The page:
As Leo and I jogged along the river this morning, I couldn’t help but smile.
Light green, gold and rust-colored leaves gave the illusion of a bright sunny day, despite partial cloud cover, and the water beside me was as still as an evening lake.
I could count the number of people I encountered on one hand, and the parks department employee running the minivan-size lawn mower politely turned it off and waved as we passed, restarting it once we were a safe distance from flying leaves.
The only word to describe my feeling was joy.
I’ve left this hometown of mine four times. First to go to Japan in high school. Then to go to college. Then to grad school … followed by Japan (here’s that story). Then grad school again.
That last leaving, to Washington state, kept me away nearly two decades, and this return feels decisive. Mainly because being here now seems so natural.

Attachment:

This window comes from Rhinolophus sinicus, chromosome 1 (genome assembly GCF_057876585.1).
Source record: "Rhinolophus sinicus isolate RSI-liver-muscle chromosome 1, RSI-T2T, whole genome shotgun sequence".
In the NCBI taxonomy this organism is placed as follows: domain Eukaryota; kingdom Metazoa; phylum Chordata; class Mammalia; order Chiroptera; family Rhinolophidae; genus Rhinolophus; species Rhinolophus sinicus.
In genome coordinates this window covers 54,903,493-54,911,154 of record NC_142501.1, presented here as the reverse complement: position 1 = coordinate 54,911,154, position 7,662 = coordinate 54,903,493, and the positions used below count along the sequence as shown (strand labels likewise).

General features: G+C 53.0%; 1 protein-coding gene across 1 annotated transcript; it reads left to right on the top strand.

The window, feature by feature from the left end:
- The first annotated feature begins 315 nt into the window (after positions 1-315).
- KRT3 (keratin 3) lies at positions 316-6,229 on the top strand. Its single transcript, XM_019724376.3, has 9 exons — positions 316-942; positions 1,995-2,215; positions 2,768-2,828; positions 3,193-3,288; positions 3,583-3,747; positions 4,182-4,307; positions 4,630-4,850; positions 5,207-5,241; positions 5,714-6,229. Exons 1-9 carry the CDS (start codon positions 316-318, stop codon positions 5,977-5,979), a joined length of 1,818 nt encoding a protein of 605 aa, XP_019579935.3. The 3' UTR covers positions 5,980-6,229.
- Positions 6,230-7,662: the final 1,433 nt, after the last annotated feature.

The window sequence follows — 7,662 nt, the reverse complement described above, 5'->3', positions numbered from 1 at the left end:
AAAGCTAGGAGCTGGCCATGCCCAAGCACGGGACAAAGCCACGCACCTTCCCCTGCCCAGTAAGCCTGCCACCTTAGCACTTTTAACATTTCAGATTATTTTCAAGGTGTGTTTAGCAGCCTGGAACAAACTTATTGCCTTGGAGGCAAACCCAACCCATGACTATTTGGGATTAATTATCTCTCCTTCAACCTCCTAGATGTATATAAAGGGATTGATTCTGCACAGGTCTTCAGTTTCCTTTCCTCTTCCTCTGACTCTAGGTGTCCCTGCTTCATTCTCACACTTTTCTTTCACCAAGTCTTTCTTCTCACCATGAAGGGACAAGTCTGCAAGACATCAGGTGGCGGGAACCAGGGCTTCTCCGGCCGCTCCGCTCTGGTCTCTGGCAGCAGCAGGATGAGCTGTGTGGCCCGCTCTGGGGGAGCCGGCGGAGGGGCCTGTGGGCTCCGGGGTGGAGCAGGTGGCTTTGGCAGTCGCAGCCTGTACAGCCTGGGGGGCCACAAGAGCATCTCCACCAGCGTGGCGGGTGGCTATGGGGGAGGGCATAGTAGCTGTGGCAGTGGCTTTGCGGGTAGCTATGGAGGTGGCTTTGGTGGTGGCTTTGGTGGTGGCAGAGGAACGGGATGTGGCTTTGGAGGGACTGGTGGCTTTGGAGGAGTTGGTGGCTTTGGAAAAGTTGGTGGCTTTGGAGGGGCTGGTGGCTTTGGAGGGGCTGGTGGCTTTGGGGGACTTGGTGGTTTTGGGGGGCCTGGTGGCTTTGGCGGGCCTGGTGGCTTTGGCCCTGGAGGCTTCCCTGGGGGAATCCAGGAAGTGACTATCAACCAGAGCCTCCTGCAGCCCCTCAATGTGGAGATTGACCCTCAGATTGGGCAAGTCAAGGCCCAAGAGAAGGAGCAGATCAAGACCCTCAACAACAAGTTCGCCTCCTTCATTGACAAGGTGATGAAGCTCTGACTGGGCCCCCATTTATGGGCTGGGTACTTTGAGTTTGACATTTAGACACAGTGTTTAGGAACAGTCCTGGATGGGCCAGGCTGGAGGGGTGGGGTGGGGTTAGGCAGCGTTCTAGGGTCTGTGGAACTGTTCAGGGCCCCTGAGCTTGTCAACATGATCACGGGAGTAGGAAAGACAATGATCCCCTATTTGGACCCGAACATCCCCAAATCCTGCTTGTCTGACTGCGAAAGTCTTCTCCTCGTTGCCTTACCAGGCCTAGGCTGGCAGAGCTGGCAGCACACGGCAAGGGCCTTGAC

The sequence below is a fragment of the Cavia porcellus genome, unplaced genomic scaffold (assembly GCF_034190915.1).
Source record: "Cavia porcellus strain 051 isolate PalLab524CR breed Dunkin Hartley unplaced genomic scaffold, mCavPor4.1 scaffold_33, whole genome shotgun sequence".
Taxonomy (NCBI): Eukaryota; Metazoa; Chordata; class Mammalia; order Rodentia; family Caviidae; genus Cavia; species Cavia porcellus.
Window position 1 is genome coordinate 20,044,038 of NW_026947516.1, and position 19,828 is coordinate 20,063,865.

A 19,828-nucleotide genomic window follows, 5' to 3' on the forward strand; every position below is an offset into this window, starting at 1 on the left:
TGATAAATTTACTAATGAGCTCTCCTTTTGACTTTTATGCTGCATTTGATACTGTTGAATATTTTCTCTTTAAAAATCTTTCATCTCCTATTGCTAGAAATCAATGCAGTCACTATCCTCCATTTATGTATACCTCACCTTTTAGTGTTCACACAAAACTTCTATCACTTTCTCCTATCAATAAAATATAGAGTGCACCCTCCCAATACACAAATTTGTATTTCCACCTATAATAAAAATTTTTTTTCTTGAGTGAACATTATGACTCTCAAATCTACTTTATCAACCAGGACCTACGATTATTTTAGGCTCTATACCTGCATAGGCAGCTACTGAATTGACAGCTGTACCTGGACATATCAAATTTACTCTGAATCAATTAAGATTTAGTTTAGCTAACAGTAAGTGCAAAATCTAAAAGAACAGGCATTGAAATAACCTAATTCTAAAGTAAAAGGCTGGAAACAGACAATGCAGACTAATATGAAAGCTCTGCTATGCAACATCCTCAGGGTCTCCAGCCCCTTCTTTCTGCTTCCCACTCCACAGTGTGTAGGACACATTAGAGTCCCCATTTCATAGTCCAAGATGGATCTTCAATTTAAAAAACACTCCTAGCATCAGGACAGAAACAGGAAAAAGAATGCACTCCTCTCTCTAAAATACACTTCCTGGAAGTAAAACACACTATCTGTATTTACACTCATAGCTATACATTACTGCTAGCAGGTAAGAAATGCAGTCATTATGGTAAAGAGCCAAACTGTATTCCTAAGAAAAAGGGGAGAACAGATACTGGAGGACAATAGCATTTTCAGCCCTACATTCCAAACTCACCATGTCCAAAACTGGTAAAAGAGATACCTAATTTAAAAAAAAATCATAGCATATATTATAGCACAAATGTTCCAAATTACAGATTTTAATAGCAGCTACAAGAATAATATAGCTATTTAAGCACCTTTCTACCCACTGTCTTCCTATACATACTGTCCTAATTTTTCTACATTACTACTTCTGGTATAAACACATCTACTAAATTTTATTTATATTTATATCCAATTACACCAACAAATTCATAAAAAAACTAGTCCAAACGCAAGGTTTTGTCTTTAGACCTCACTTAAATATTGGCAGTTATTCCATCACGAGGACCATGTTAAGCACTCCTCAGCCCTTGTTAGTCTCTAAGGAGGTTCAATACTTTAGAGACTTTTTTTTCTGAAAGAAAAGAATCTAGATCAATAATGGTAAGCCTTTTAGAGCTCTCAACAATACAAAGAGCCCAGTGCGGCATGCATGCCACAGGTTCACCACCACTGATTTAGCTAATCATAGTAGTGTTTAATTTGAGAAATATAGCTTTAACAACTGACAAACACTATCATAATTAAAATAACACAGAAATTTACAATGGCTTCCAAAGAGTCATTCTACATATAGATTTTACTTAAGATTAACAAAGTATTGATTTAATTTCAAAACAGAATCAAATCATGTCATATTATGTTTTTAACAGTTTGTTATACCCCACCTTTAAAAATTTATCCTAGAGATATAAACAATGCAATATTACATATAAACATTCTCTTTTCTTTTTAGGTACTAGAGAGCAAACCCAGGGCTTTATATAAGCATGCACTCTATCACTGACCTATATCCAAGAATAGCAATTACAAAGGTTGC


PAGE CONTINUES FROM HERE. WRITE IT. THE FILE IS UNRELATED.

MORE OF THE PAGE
For the first time in nineteen years, autumn looks “normal” to me. The trees are the right color, the leaves are falling at the right time and the people behave in mostly (mostly) predictable ways. I am struck by how much my early years here programmed my expectations.
The other reason I smiled this morning — laughed out loud, actually — had to do with a sign I saw at a dog park we passed. The fence was about waist-high, and the sign indicated that area was only for small dogs — 17 inches or less at shoulders.
I looked at my friend next to the sign, which in the midst of my runner’s high appeared to be designed to measure the width of canine shoulders.
I tried to imagine a dog with shoulders so wide … and figured the sign had been intended to be mounted vertically.
I was still laughing about these wide-shouldered small dogs when I returned home, and that’s when my ever-practical husband pointed out that the horizontal line was probably exactly 17 inches off the ground.
So maybe I’m not 100 percent sympatico with my hometown’s ways, but being here sure makes me smile.
Writing this post reminded me of a blog I started back in 2011. I was going through a challenging time, so I set a goal to notice and share one thing that brought me joy each day. Thus “50 Joys” was born! Funny thing … I took it to 45 and abandoned it. Today I will add this moment as Joy No. 46.
It’s never too late for joy.
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